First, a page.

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  • Wednesday, 30 November 2011

    Revised tips for video import to NVivo 9

    I've just learnt that a step and a process described in an earlier post are problematic: in testing file imports into NVivo 9, I learnt that (1) the MP4 format is optimal for sizing, but heavily reduced files are not importable. Also, (2) NVivo 9 does support importing files bigger than 40MB as internal source (contrary to the software's help file advice, ahem!):

    1. The MP4 format may be the optimal choice for reduced file size, but encoded versions may fail to import.
    In an earlier post, I thought that the MP4 file format would be best used to import long interviews into NVivo due to their relatively smaller size. However, I could not import these files, even though they were under 40MB and in a format approved for import.

    2. The 40MB size limit restriction on videos imports can be exceeded using WMV and AVI formats
    I did succeed in importing unencoded AVI and WMV files and after struggling to encode other interview files below the 40MB guideline, I succeeded with importing files of 53, 64 and 103 MB files sizes as internal source.

    In testing imports, I was also reminded of the important practice of always backing up one's source files; these proved useful as a reserve source when subsequent encodings were not convertible to a new format.

    I learnt these facts soon after failing to import MP4 encodings of Thabang's first video interview. NVivo 9 showed these error messages:


    I used Any Video Convertor to further reduce the video's file size; selecting a smaller video size (220 * 176 from 320 * 240). The resulting video was 27.8 MB in size. I then tried to import it into NVivo, but received the same generic error message.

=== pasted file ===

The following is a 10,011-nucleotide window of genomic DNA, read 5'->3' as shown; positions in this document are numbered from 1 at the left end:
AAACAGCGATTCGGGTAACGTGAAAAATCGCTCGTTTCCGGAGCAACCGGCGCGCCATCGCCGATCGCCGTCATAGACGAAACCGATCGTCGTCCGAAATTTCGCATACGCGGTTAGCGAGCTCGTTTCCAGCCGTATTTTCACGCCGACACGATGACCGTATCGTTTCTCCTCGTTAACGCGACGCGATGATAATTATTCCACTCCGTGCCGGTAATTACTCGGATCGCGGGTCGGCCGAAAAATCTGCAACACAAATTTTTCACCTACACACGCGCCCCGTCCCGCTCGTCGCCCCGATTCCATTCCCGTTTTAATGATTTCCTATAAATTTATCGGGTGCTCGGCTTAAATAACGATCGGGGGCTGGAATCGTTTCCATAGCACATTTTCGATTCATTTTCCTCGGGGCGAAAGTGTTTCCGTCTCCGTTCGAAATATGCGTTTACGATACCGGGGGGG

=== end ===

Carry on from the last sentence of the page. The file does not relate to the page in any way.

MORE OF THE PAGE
I then tried to re-encode the reduced file to a WMV file format, as this matched those used for successful imports of Edmore and Khanya's first interviews. However, this conversion failed.

    I then used my video backup folder to source an earlier .wmv version of the file and converted that. However, it went from being 55.4 Mb to 94.4 MB in size; probably due to fixed audio settings that I could not change, while the screen and video settings could be reduced. Out of frustration, I tested whether I could import an earlier AVI export of the interview and was suprised when a 54 MB file import succeeded.

    I then tested two WMV interviews with Ace (65 and 105 MB respectively), which were proving difficult to reduce and these imported fine.

    Today's learnings have raised an interesting question; should I edit my earlier post to be more accurate and useful for other researchers? While this is tempting, it would be misleading and undermine my research blog's ability to show some of the challenges which emerge in the research process. So, I won't updating the post, but I will certainly add a comment warning readers not to follow the problematic step and process!

    If you agree, or not, please add a comment below. Thanks :) .

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